Our light bulbs are almost all CFL now too. Technically, LEDs use less electricity, and buying them kinda makes sense, but not really. Computers also go to sleep more often, and I’m even reading about energy-efficient cooking (except that barely even matters).

Annnnnd… that’s kinda it. There’s pretty much nowhere else we can be more efficient. I limit screen time anyway, so instead of a 50” HDTV running all the time, I listen to audiobooks on my iPhone. (Current binge: “Happiness by Design” by Paul Dolan.) Also, I went back in my BC Hydro history, found the oldest bill I had, and I’m apparently paying 18% less per bill now. See why I’m a data geek? Saving hundreds now means thousands later. We’ll most likely revisit our energy consumption this November and see how we did on our challenge. In the meantime, I’ll try not to seem like such a weirdo typing on his keyboard in the dark.

If you’ve got weird energy-saving tips, let us know in the comments. How do you think we’re doing? Is 10 kWh/day a lot for three people? Let’s get competitive and save some money.

PS: We pay a base cost of $0.18990/day, and $0.08580/kWh. What’s your rate?

Save The Earth, Don’t Give Birth


As I write this, there are 7.4 billion people on the planet. That’s 7,400,000,000+ weird, fleshy things tearing up nature to make more asphalt roads, concrete buildings, and McDonald’s restaurants while simultaneously increasing their number to 10 billion by 2060. Do I think the world is going to end soon though? Not really. Stephen Hawking reckons we’ve got about 1,000 years left, so I’m not gonna preach climate change at you. I will, however, try to convince you creating a new human being is just about the worst thing you can do environmentally and financially. Financially speaking, I’m sure you knew this already, but what fun would this be if I didn’t give you hard numbers? Here’s some hard evidence why being a parent is objectively terrible.

Let’s start with the financial burden. I’m going to assume you have a kid at 30 because Statistics Canada says “the modern time frame for childbearing has become increasingly concentrated around age 30”. Raising a child to age 18 in Canada costs $253,946.97, so let’s just assume you did the smart thing, DIDN’T have a kid, and decided to bank the full amount at age 48. Using the ol’ Compound Interest Calculator I love so much, let’s see what happens in the 17 years between 48-65 at 7% interest with one kid vs. none… A DIFFERENCE OF $769,676.91!!! That’s PER KID by the way, so if you were planning on having two, do the math accordingly. Children really fuck up retirement plans, eh? So much for your plans of travelling the world. That’s diaper money now! But wait, there’s more.

Planning for children tends to interfere with other life goals. Where a parent might decide to spend their entire working life financing a family home they can pass down to their children, other options like 99-year leaseholds might pass them by, leaving their lifetime workload high and life satisfaction low. Also, there’s “very little difference” between parents and non-parents when it comes to life satisfaction, so don’t act like having kids is a type of joy only parents can understand. I, for instance, love that I can fuck off to Mexico whenever I want, and maybe that’s a joy only the childless can understand. It’s apples and oranges. I choose Mexico.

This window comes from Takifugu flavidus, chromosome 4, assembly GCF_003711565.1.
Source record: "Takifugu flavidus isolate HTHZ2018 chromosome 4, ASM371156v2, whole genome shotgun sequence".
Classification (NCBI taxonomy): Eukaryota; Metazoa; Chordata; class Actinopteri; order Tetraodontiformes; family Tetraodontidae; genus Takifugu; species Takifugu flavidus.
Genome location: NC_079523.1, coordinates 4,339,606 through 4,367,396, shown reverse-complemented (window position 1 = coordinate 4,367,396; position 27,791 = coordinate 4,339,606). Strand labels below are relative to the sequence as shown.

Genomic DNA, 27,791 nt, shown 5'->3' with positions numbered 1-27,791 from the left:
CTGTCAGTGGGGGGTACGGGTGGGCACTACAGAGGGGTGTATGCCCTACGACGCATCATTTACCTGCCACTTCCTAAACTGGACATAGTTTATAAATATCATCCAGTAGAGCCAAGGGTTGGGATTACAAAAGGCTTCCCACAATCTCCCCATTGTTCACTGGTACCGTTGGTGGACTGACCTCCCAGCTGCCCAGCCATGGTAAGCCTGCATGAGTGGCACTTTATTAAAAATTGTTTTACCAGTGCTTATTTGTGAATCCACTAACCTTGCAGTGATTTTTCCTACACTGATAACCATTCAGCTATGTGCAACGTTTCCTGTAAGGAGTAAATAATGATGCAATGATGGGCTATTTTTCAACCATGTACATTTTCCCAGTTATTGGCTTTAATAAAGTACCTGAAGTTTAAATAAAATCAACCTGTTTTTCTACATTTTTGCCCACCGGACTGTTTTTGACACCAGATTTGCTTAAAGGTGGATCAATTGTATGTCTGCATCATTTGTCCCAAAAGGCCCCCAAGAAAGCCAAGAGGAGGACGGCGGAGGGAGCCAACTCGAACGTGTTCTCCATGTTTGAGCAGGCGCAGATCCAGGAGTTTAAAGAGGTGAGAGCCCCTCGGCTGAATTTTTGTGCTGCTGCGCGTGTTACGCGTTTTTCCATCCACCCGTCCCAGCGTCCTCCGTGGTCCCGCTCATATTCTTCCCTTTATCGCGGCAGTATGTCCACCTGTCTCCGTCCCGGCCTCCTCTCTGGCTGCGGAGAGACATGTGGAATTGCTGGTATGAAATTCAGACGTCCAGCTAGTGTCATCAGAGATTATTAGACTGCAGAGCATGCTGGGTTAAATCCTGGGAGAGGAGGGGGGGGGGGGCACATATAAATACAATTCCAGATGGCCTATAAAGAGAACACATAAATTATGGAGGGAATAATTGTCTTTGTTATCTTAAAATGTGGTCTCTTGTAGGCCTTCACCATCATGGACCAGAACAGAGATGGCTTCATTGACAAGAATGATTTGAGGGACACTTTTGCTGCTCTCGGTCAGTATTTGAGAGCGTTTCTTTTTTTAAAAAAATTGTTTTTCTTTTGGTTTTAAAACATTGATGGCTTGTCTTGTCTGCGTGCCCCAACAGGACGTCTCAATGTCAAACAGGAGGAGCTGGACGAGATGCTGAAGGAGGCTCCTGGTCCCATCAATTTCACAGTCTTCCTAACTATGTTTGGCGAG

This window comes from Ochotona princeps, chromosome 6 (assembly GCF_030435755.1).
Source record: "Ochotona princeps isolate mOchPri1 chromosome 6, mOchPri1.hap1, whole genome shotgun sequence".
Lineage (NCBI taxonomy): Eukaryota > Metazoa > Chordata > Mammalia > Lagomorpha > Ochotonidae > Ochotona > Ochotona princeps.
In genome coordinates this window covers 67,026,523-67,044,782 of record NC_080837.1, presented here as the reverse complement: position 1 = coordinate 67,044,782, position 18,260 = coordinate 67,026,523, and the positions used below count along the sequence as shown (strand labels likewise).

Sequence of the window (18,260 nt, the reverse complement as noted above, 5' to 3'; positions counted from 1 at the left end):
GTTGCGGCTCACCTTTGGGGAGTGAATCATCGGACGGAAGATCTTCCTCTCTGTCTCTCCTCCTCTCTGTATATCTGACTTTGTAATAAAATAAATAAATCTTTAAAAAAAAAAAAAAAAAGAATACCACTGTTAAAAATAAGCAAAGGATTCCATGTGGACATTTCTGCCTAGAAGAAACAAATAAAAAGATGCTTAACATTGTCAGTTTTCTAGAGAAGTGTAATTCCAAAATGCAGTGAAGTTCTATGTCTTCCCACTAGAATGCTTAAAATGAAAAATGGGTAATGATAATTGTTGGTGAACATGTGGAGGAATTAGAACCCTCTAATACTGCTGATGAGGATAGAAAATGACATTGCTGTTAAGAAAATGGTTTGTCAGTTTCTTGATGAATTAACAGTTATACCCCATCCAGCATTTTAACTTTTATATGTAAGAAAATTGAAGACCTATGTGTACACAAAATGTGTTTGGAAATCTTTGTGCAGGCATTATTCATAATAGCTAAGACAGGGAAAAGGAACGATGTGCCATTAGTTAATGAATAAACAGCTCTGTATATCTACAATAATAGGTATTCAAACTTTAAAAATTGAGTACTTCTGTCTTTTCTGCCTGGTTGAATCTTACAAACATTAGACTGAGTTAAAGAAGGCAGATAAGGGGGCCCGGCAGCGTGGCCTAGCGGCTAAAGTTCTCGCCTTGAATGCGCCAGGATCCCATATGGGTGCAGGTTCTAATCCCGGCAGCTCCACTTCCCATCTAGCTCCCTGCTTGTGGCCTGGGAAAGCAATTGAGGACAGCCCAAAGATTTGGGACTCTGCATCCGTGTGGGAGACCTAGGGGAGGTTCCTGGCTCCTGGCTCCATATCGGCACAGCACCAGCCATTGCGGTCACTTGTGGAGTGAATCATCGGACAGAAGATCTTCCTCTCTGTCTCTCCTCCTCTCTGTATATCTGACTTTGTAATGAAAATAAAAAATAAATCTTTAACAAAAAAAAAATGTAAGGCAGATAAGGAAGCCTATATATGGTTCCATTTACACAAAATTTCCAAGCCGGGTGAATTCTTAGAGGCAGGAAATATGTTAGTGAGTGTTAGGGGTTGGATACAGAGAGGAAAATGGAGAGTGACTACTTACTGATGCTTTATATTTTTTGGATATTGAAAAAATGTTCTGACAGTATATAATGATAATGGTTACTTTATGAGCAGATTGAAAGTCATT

But what about the planet? Just how damaging is creating a brand new human by mashing together our naughty bits? The average Canadian creates 15.7 tonnes of carbon emissions in just a year, and over the average Canadian lifespan of 81.24 years, that’s 1,275 tonnes of carbon emissions we’ve got to worry about PER PERSON. That’s like 3,000,000+ miles driven by an average passenger vehicle, ENOUGH TO DRIVE THE MOTHERFUCKING EQUATOR 120 TIMES. It’s also kinda like converting 8.7 beef-loving omnivores to full-blown vegans. On a tree planting level, if you still think you can somehow make your kid carbon-neutral, she’d have to plant 33,000+ trees just to break even, AND THEY’D HAVE TO STAND FOR AT LEAST 10 YEARS. I don’t know about you, but I’ve planted literally one goddamn tree. It’s dead now, just like any notion I might’ve had about having a kid. Making a child is fucking insane.

Now, if you took the stance of saving the world instead of destroying it, it can be as cheap as $0.10 to plant a tree. With the $253,946.97 you saved from NOT having a kid, you’re looking at planting about 2.5 million trees if you put it all into environmental forestry, enough to offset about 75 Canadian children. THAT’S NOT EVEN A LOT. Remember how I said world population is gonna grow by 2.6 BILLION BY 2060? If they were all as wasteful as Canadians, we’d need 85,800,000,000,000 trees to offset that – 85.8 TRILLION, OVER 25 TIMES THE NUMBER WE ALREADY HAVE ON EARTH.


Ask yourself just one thing before you decide to have a kid: “Why the fuck am I doing this?”

Seriously! Do it! You’ll often find the answer is something objectively silly like “all my friends are having kids”, “it was my mother’s dying wish” or “I think a child will finally make me happy”. (News flash: It won’t.)

With the knowledge I’ve just given you, you can’t afford to play biological poker with your junk anymore. Your happiness, your financial security, and the fate of the entire human race rests solely in your pants.

Give a fuck. Wrap it up.

Wanna poke holes in my math? Do it on our Facebook.